In 70CE "Jerusalem" was destroyed, along with the Temple, the centre of Jewish religious life, this time by Romans. Now it became necessary to find new ways of maintaining Judaism. The spiritual leaders of the time, the rabbis, transformed religious life by emphasizing prayer and the study of the Torah. They developed a body of literature called the Midrash, which tended to be mythic in style and often dealt with the fate of the soul after death. There were references to "the World to Come," an obscure realm that somehow is completely different from this physical world. Evidently it refers to a resurrection of the dead at the end of time.

Later, the medieval Midrash discussed the experiences of the soul immediately after death, and described the tortures of Gehenna, the realm of punishment, and the pleasures of Gan Eden, the heavenly Garden of Eden.

Most modern Jews are astonished to learn that the doctrine of reincarnation plays a part in their theology. Mystical teachings had always been part of Judaism, but did not become historically significant until the twelfth century CE, when the Kabbalah movement introduced a new mythos that, for the first time, included gilgul, the doctrine of reincarnation.[4] Most rebirths were believed to take place within the deceased person's family. The Kabbalists also kept the older belief in the resurrection of the dead, while adding a spiritual dimension to it. The concept of divine retribution was retained, but the notion of the Jewish afterlife acquired psychological dimensions that included descriptions of near-death experiences.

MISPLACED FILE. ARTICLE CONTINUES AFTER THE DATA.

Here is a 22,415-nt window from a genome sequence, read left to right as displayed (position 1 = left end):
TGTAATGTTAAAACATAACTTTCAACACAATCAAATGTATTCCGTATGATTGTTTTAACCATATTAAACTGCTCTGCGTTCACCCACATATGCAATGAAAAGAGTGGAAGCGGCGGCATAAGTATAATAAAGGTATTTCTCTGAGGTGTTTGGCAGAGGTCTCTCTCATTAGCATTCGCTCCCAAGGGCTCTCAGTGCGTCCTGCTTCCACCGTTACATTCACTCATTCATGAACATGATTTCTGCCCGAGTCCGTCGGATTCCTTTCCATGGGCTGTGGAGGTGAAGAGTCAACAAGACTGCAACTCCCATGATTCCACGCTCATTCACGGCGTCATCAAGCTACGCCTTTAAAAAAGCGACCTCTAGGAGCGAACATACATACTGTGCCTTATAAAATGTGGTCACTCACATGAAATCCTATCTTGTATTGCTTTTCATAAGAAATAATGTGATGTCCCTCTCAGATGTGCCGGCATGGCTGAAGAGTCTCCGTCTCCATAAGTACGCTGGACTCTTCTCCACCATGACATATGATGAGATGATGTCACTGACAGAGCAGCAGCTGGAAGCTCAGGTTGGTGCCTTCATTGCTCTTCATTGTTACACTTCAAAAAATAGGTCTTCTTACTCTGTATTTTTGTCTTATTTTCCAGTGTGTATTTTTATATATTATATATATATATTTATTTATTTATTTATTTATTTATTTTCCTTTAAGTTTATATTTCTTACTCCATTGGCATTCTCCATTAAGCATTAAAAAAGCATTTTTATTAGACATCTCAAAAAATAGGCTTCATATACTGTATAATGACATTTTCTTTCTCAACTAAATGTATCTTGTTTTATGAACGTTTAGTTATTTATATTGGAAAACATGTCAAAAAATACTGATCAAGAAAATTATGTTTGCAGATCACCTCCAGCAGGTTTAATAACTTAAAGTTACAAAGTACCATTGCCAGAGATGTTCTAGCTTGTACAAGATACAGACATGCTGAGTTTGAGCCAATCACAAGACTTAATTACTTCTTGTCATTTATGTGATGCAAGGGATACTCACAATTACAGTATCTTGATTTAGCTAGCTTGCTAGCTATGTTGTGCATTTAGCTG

Today, all sects of Hasidic Jews accept the notion of reincarnation, as also do numerous groups in the Jewish renewal movement.[5]

While in previous periods the Kabbalists were a minor movement within Judaism, there is an upsurge of interest in their teachings today, especially among the educated Jews who become, like Joel, preoccupied with the spiritual questions of our supposedly new "Axial Age." The exploration of Jewish eschatology was not, however, the path that Joel would follow in his quest for meaning. Instead, he was more influenced by Chris.


[1] I draw throughout this section on Simcha Paull Raphael, op. cit. See especially pp. 19-20.
[2] Raphael, pp. 62-3.
[3] Ezekiel 18:20.
[4] Raphael, pp. 314-20.
[5] Prominent Rabbis who believe in reincarnation have included (today) Rabbi Adin Steinsaltz, the Talmudic scholar, and (in the past) Reb Abraham Joshua Heschel of Apt (an ancestor of a rabbi by the same name of our generation), who was said to be able to remember all his previous incarnations. When reading aloud the liturgy about the High Priest of the "Jerusalem" Temple, he would say, "Thus did I say," not, "Thus did he say." (See Raphael, pp. 327, 354 and Rabbi Yonassan Gershom's web site